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United Nations Daily Highlights, 08-12-16

United Nations Daily Highlights Directory - Previous Article - Next Article

From: The United Nations Home Page at <> - email:









Tuesday, December 16, 2008


Tomorrow at 11 a.m., the Secretary-General will hold a year-end press conference.

There will be no noon briefing tomorrow.


The Security Council adopted Tuesday afternoon a resolution declaring its support for the negotiations initiated at Annapolis, Maryland, last year and its commitment to the irreversibility of bilateral Israeli-Palestinian negotiations. The resolution was adopted by 14 votes in favor and one abstention.

Speaking at that meeting before the vote, Secretary-General Ban Ki-moon

said that, although we still face many hurdles, a serious process is underway, and we must ensure that what has been started is seen all the way through to its conclusion. As we enter 2009, he said, we must stabilize the situation on the ground and ensure that all tracks of the peace process are intensified.

Monday afternoon, the Secretary-General had read out the latest statement by the Quartet dealing with the negotiations, adding that efforts to advance the negotiations have been tireless, and are continuing. He said that we look forward to working closely from the outset with the administration of President-elect Barack Obama to achieve the goal of a two-State solution and comprehensive Arab-Israeli peace.

The Quartet reaffirmed support for the bilateral, comprehensive, direct, uninterrupted, confidential and ongoing Israeli-Palestinian negotiations and commended Israel and the Palestinians for their continuous efforts to conclude a peace treaty resolving all outstanding issues without exception.

The Quartet called on all States to demonstrate their support for the Annapolis process and their commitment to the two-state solution by contributing to an environment conducive to an end to the conflict.

Meanwhile, the office of the UN Special Coordinator for the Middle East Peace Process informs us that the movement of goods into Gaza at the crossing points was limited today, as crossings closed earlier than scheduled because of the firing of rockets from Gaza towards Israel. A total of 49 truckloads, including 17 for humanitarian aid agencies, were allowed entry into Gaza today. Limited fuel was supplied from Israel to the Gaza power plant, meaning that some power was able to be supplied to Gaza city, reducing power cuts,

UNSCO adds.


This afternoon at 3:00, the Security Council will hold a formal meeting to consider a draft resolution concerning efforts to deal with piracy and armed robbery in the waters off the coast of Somalia.

The Secretary-General expects to address Council members at that meeting.

Meanwhile, the U.N. Office on Drugs and Crime today put forward

several proposals to combat piracy in the Horn of Africa region.

Asked about the actions taken by Kenya against the President of Somalia, the Spokeswoman noted the Secretary-Generals concerns about signs of a split within Somalias Transitional Federal Government, adding that the United Nations was monitoring the situation.


Asked about the Secretary-Generals Special Envoy for Niger, Robert Fowler, who was reported as missing in that country, the Spokeswoman said that Fowler had undertaken two exploratory visits to the region in his capacity as Special Envoy.

By appointing Fowler, she said, the Secretary-General wanted to ensure that the United Nations remained engaged in supporting efforts of the Government and people of Niger in addressing various challenges to the countrys stability.

He has visited Niger on a number of occasions previously to consult with Government and other national actors on issues of conflict prevention and conflict resolution.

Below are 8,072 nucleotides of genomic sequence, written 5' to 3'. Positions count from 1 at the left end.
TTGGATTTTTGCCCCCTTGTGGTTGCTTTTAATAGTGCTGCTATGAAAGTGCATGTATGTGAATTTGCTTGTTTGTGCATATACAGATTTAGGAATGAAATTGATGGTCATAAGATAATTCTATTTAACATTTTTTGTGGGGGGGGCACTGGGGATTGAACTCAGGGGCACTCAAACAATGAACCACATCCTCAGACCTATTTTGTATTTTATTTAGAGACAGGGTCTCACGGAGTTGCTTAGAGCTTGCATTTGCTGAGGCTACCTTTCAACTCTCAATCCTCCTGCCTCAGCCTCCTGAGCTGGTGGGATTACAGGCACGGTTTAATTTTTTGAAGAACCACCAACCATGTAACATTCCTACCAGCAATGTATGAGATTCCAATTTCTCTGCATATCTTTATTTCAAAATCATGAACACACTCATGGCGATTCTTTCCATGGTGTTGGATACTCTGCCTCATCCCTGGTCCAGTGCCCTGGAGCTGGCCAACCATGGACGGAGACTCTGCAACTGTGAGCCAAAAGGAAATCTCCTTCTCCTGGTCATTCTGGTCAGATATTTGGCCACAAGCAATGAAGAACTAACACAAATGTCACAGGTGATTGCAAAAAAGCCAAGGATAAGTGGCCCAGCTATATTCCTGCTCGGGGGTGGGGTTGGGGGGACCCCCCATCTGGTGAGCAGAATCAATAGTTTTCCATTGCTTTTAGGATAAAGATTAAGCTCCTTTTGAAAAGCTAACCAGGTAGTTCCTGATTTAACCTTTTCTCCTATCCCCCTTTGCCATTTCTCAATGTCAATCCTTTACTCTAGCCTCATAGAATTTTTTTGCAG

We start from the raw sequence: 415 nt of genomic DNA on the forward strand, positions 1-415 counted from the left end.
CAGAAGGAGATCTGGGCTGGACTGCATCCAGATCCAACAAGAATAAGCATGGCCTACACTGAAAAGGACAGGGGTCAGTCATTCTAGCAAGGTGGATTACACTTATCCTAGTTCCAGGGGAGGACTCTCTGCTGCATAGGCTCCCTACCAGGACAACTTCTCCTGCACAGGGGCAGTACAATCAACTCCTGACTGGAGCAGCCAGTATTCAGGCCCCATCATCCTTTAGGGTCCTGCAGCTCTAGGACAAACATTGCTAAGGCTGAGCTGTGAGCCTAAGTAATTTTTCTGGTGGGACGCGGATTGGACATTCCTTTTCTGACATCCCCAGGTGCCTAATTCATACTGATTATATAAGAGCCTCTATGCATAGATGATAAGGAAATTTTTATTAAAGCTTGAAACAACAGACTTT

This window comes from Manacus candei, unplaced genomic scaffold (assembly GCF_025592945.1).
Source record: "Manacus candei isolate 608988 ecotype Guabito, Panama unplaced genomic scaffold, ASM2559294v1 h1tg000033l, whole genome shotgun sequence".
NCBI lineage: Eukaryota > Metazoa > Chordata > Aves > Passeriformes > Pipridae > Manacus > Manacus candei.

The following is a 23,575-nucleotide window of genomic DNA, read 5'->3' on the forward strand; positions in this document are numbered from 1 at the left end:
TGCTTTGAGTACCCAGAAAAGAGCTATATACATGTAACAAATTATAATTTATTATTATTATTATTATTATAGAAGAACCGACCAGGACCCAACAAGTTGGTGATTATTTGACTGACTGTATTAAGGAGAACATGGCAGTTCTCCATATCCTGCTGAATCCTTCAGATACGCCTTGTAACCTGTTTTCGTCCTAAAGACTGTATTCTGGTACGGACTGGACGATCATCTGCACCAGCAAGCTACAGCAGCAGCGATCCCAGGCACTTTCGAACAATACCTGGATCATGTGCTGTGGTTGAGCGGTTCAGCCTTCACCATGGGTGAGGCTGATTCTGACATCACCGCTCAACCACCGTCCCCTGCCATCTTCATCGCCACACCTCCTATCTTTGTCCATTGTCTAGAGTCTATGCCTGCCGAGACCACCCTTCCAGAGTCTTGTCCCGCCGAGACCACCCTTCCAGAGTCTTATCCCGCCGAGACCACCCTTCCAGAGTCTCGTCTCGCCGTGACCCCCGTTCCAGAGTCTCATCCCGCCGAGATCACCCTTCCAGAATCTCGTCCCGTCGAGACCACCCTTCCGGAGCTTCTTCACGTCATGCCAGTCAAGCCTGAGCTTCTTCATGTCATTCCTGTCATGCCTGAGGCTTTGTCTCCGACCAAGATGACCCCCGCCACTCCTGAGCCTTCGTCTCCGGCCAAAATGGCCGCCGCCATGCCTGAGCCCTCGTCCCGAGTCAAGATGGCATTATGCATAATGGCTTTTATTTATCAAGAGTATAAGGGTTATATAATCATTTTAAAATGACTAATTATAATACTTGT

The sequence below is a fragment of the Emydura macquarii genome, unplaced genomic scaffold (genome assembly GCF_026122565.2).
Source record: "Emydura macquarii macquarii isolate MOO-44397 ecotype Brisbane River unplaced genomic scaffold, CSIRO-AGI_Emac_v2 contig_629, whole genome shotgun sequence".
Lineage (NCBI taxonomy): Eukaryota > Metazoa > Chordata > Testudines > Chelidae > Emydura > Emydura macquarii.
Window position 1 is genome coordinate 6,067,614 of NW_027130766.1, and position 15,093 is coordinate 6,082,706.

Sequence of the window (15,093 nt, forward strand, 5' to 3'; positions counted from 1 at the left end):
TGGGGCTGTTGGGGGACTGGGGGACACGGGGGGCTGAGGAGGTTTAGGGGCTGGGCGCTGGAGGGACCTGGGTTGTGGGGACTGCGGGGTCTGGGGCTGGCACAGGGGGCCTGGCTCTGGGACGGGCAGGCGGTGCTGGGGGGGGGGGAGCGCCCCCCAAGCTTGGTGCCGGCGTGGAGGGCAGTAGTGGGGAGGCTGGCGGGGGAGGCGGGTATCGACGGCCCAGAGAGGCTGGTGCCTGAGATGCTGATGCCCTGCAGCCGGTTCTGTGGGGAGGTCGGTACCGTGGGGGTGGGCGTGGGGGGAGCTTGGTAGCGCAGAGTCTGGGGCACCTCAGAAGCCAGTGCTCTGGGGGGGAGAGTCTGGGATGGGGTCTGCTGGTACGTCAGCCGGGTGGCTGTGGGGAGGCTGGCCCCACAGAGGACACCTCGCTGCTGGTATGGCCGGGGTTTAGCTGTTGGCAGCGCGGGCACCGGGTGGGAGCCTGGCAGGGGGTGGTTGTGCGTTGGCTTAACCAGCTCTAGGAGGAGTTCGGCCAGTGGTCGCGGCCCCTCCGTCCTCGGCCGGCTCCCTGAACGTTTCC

Fowler arrived on 11 December during this current trip.

Asked why Fowlers appointment as Special Envoy had not been announced, Montas said that, given that the assignment was exploratory in nature, any public announcement would have prejudiced the evolution of the Special Envoys mission. She added that the Government of Niger was informed in July of this appointment, as is customary of good offices appointments. His contract, she added, allows for him to be paid for days when he is actually employed.

She added that not all good offices missions are announced before any results are achieved.

Asked why he was selected for the job, Montas noted Fowlers record as a respected diplomat with longtime experience at the United Nations.

Asked about his whereabouts, the Spokeswoman said that Fowler had been traveling with a Canadian aide and a UNDP driver, in a marked UNDP vehicle, about 45 kilometers from the capital, Niamey, when all three disappeared. There has not been any solid information on his whereabouts, she said.

She added, in response to further questions about whether he had been taken hostage, that there has been no solid information on that; rather, there have been contradictory messages on the Internet, which are currently being studied. Those messages would need to be evaluated before any further comment is made, Montas said.

Asked whether Canada had been informed of Fowlers travels, she said that the Governments of Niger and Canada had been provided with information.


The Secretary-General Ban Ki-moon told the Security Council yesterday afternoon that we continue to witness a failure of the leadership in Zimbabwe to address the political, economic, human rights and humanitarian crisis that is confronting the country and to do what is best for the people of Zimbabwe.

He also deplored the fact that "neither the (Harare) government nor the mediator (the Southern African Development Community or SADC) welcomes a United Nations political role.

This clearly limits our ability to effectively help find immediate remedies to this crisis," he said.

The lack of progress on the political front is accompanied by a dramatic deterioration in living conditions and of the humanitarian situation, the Secretary-General noted.

He urged all parties to put the interests of the people of Zimbabwe first and to make all the compromises necessary for a workable political solution to emerge in the coming days.

The people of Zimbabwe cannot afford to wait any longer, he said.

Regarding the cholera outbreak in Zimbabwe, the World Health Organization today said it hoped to inaugurate this week a